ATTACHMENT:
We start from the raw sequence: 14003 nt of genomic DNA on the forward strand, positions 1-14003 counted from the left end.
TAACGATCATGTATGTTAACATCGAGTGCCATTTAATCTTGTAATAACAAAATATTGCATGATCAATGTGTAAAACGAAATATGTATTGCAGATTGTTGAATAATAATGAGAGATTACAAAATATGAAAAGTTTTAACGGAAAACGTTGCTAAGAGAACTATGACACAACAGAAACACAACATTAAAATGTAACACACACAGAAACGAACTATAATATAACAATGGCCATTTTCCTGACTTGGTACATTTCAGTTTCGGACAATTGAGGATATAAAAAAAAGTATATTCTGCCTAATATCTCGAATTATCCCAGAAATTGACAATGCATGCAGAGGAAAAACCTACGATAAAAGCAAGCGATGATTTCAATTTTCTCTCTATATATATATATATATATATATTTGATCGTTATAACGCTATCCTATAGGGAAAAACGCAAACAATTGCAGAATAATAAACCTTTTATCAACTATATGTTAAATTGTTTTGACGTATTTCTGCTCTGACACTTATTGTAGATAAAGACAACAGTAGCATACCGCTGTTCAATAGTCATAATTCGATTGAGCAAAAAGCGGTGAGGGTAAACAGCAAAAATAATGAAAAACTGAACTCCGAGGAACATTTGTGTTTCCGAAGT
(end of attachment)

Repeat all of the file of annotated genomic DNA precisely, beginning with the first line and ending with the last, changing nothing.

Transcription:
We start from the raw sequence: 14003 nt of genomic DNA on the forward strand, positions 1-14003 counted from the left end.
TAACGATCATGTATGTTAACATCGAGTGCCATTTAATCTTGTAATAACAAAATATTGCATGATCAATGTGTAAAACGAAATATGTATTGCAGATTGTTGAATAATAATGAGAGATTACAAAATATGAAAAGTTTTAACGGAAAACGTTGCTAAGAGAACTATGACACAACAGAAACACAACATTAAAATGTAACACACACAGAAACGAACTATAATATAACAATGGCCATTTTCCTGACTTGGTACATTTCAGTTTCGGACAATTGAGGATATAAAAAAAAGTATATTCTGCCTAATATCTCGAATTATCCCAGAAATTGACAATGCATGCAGAGGAAAAACCTACGATAAAAGCAAGCGATGATTTCAATTTTCTCTCTATATATATATATATATATATATTTGATCGTTATAACGCTATCCTATAGGGAAAAACGCAAACAATTGCAGAATAATAAACCTTTTATCAACTATATGTTAAATTGTTTTGACGTATTTCTGCTCTGACACTTATTGTAGATAAAGACAACAGTAGCATACCGCTGTTCAATAGTCATAATTCGATTGAGCAAAAAGCGGTGAGGGTAAACAGCAAAAATAATGAAAAACTGAACTCCGAGGAACATTTGTGTTTCCGAAGT